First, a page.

|Index||3 reviews in total|
Directors Heidi Ewing and Rachel Grady did a great job on Jesus Camp,
where they showed the indoctrination of young evangelicals. Maybe too
good a job, as they came out as caricatures instead of believable
Here they take a softer approach. The battle for and against abortion rages on today decades after Roe v Wade established the right to privacy. This film focuses on the anti-abortion forces right across the street from a clinic in Ft. Pierce, Florida.
This was an eye-opening look at the tactics used by the so-called "pregnancy care centers," who use all means available to try and stop people from exercising their right to choose.
It was an excellent treatment of a sensitive subject.
I saw this at the Traverse City Film Festival and again this week on
HBO. The first half of the film shows the workings and methodology of
the Pregnancy Care Center, a primarily Catholic Church supported
"clinic" for pregnant women located directly across the street from the
local abortion clinic on 12th & Delaware in Fort Pierce, Florida. The
second half mainly takes a similar but opposite view from inside the
abortion clinic. Neither side talks to each other.
The purpose of the Pregnancy Care Center is to persuade women to not have an abortion. If women mistakenly (or not) wander into their building thinking it is the abortion clinic, they hide the fact that they cannot get an abortion there and do an ultrasound and show women the size and appearance of the fetus they are thinking about aborting. And for those that go to the correct corner to get their abortion, the Pregnancy Care Center and their supporters picket in front of the abortion clinic trying to convince (harass?) women who are going into the abortion center to change their minds. They promise the women financial and emotional support if they keep their pregnancies.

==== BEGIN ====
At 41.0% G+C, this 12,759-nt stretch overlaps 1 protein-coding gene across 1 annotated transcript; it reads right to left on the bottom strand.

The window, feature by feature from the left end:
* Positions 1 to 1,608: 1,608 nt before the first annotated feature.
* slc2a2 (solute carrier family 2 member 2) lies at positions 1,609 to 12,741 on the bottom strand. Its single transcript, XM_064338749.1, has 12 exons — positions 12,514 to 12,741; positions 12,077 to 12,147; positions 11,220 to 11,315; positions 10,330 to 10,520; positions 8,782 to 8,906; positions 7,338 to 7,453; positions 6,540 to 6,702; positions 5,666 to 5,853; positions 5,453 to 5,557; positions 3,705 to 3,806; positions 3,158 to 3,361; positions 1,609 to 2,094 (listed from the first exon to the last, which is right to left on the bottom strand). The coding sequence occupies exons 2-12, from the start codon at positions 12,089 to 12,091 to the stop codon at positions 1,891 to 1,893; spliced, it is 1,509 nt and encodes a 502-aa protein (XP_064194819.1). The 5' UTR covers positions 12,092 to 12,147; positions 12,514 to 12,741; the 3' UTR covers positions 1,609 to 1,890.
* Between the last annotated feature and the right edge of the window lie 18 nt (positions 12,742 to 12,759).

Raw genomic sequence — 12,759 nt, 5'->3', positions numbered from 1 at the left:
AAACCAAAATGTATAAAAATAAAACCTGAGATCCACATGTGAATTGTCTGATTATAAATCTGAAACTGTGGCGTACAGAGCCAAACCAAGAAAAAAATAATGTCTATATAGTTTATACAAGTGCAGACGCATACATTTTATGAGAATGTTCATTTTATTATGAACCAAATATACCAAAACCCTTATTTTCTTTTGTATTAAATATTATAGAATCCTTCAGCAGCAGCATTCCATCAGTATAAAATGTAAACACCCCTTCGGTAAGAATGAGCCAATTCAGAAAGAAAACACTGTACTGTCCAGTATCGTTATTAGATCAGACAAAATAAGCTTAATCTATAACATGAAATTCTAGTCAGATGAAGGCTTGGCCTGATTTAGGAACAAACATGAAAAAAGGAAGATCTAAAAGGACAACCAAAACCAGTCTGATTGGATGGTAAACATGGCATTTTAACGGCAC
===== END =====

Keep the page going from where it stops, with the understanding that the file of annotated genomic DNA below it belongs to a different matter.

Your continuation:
The view from the abortion clinic is one of vigilant watchfulness and shuttered privacy. Run for profit by a husband and wife team, their hired physician is brought in by the owners in a souped up Mustang (much to the aggravation of the protesters) with a sheet over the head of the abortionist. There is a lot of looking at security cameras and peeking out of blinds at the Pregnancy Care Center across the street.
Multiple people are interviewed including the protesters, the women seeking abortions (some who go through with it and some who do not), and one of the owners of the abortion clinic (the wife) and the priest and main female volunteer in the Pregnancy Care Center. This is done with almost no commentary letting their words speak for their very different viewpoints.There are crazy and scary people among the demonstrators as well as sympathetic people who deeply believe in the side they have chosen.
In a Q&A after the showing at Traverse City, co-director Heidi Ewing was present and she is obviously pro-choice. Yet this documentary is surprisingly sympathetic to people on both sides. Certainly the Pregnancy Care Center is seen to be deceptive in their practices, but the abortion clinic ends up looking like a seedy and darkly hidden business. The motivation for the Pregnancy Care Center is their faith and that of the abortion clinic appears to pretty much be making a buck.
As a physician of Christian faith who has attempted to help women with the very difficult choice of whether to carry a pregnancy or end it, and who has left the final choice to them and then helped them regardless of their decision, I appreciate how balanced the documentary is. It is too bad the two sides do not ever talk or attempt find common ground.
This is a moving and thought-provoking documentary. You will not regret the time spent watching. 8/10
First, my summary title is not hyperbole. Millions of taxpayer dollars
have gone to these faith-based "Pregnancy centers," where the staff
lies to women not only about abortion, but also about their individual
stage of pregnancy (see: Congressman Henry A. Waxman's 2006 Report).
All the patients are portrayed with respect, and this is an amazingly even-handed documentary. I would like to acknowledge the the success of the film's editing and cinematography -- at times, this difficult subject becomes almost pretty to look at. Occasional frames of curved distortion accentuated the fishbowl environment that doctors and patients are forced to experience.
The lack of narration allows the viewer to draw his or her own conclusions. One group appears to act with the belief that the end justifies the means. I found the clinic owners calm and professional, particularly given the circumstances. Their refusal to engage in histrionics does not indicate a lack of concern, and any secretive behavior is reasonable given the threats that they face. The patients, defiant and poignant by turn, are the heroines of this story and their own.
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